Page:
"The Athens County Food Pantry truly stands as the lifeblood to our community in staving off pronounced food insecurity in our region," Murray said. "Solely through donations, fundraisers and grants it has pressed on over the last 35 years with the dedicated mission of chipping away at the estimated 19.3% food insecure statistic in Athens County. Through the provision of nutrient dense food, individual and families are fed so that they can optimally attend school, go to work and take care of their day to day responsibilities. The pantry's impact should forever be recognized and supported by every member of our county wide community."

The reach of the fundraiser extends beyond the Athens County Food Pantry. Lesley-Anne Francingues Franklin, of Louisiana, posted on the fundraiser page the link to help Athens County Children’s Services with socks, bedding, toys and more.

“I just donated money to Athens Children’s Services through PayPal,” Beth Perry Andrews responded. “Thank you Lesley-Anne for letting us know of this need also.”

The fundraiser has also reached the children of Athens County. Drabold’s wife is a special education teacher at The Plains Elementary School where Burrow went to school. The students watched Burrow’s speech on Monday and were told about the fundraiser.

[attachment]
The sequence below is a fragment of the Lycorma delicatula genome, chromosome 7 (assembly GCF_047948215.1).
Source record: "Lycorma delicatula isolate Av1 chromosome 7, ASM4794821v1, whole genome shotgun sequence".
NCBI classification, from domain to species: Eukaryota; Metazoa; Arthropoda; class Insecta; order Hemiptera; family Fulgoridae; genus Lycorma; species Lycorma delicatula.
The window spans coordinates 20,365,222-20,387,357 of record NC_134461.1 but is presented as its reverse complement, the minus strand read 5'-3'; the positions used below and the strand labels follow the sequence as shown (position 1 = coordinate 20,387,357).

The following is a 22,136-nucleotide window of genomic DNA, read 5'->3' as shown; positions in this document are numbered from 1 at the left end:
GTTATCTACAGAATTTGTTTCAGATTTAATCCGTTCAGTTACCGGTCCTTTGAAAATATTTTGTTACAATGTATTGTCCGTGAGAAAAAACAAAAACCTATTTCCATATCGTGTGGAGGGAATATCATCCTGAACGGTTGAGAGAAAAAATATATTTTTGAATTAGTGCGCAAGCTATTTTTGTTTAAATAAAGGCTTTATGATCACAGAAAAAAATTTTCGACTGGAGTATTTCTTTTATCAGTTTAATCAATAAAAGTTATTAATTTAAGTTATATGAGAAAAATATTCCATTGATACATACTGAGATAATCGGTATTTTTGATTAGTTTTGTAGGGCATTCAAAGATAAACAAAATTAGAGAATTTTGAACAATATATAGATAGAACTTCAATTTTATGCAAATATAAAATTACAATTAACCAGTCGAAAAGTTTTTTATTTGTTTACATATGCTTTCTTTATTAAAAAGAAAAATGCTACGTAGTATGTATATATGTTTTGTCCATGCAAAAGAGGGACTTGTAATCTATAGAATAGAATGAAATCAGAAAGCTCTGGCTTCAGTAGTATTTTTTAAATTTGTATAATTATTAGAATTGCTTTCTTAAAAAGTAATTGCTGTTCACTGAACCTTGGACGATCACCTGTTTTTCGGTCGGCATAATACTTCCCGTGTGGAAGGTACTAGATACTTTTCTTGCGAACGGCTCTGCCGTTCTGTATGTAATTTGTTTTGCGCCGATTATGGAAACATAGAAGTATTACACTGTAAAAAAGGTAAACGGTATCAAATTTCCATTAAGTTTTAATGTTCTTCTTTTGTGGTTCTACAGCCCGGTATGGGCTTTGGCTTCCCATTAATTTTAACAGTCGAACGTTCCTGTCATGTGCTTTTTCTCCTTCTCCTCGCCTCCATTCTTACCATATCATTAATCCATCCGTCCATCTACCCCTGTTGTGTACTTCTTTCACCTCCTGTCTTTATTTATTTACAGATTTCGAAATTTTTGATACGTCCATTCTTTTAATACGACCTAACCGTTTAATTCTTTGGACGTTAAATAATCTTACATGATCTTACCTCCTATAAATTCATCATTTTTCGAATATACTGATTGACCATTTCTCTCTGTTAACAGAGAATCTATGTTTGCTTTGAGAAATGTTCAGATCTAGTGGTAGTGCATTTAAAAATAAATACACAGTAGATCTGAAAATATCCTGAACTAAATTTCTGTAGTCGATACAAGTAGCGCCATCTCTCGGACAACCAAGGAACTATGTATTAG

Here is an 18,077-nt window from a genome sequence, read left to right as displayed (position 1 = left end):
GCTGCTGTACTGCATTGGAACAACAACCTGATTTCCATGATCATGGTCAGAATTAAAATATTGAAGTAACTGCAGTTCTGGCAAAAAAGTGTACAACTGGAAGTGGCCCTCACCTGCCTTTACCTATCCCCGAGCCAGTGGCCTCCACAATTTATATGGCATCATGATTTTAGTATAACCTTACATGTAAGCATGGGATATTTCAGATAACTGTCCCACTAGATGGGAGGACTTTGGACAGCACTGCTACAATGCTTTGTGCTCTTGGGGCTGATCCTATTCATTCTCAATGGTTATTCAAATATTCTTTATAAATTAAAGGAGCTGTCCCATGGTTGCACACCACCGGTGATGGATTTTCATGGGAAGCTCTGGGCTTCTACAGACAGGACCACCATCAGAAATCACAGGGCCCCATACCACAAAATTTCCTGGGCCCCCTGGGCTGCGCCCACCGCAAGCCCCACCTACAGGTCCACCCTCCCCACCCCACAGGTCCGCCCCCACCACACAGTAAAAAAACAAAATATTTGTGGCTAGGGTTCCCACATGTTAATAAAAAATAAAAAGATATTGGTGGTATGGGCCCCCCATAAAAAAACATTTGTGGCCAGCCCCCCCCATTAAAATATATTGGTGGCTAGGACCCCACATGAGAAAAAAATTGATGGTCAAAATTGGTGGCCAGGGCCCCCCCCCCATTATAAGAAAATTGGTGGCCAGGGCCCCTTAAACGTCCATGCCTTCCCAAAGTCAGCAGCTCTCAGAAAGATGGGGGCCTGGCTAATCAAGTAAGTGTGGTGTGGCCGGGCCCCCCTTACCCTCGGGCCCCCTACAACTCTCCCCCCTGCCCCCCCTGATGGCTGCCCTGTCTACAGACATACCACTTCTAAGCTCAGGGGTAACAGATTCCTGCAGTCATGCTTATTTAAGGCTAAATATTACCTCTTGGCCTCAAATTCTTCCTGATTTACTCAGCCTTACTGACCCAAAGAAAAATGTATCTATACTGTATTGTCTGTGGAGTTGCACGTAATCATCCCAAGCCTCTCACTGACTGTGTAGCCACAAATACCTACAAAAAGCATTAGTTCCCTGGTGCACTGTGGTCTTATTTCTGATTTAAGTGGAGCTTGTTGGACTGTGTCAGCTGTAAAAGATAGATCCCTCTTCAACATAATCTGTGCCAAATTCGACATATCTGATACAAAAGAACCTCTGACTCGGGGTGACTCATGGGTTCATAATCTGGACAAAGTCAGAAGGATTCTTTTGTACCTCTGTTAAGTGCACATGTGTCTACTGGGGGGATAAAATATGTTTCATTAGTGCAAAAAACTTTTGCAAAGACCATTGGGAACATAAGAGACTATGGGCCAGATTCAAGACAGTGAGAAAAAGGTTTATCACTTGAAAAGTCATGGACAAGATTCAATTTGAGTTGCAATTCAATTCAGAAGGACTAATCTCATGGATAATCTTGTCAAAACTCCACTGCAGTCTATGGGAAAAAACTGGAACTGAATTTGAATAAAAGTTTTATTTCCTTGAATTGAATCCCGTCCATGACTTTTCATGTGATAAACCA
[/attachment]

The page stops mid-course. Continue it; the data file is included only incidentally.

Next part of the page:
One third-grade student approached Drabold’s wife and said, “I go to the food bank,” with her eyes beaming.

“She was proud to say that she did,” Drabold said. “She was proud! This is the whole point. This is why I felt motivated to start this after watching Joey’s speech. Joey inspired a generation of children who come from nothing in Appalachian Ohio. Some of these kids don’t get toys for Christmas. They get all their food from food stamps and the food pantry. You cannot beat the power of role models and inspiration in their lives. None of these kids, who are in the same classrooms Joey was, will ever forget this.”

Kathy Fahl, assistant dean of students at OHIO, said the outpouring of support for this issue in the Athens region is significant. Fahl is responsible for serving and supporting OHIO students, particularly those with food and housing insecurity.

“I love the national attention food insecurity is getting because of this wonderful story,” Fahl said. “I see firsthand how food insecurity impacts students on our campus. It is estimated that 36 percent of students at four-year institutions are food insecure, meaning they skip meals to save money, experience physical manifestations of hunger, and/or reduce the quality and amount of food they eat.”

Fahl explained it is not uncommon for students facing these issues to tell her they only eat one meal a day. In college, Fahl said food insecurity can equate to lower grades in school, missing class and sometimes dropping out altogether.

“Our students as well as the broader community benefit from having access to food as well as knowing the care and support for them from across the nation,” Fahl added.

Jimmy Burrow said that while the fundraiser wasn’t planned, he’s glad it got the attention it did and hopes it keeps going.

“Joe never seeks attention, whether it’s football or whatever, but it certainly was in his heart to bring it up.”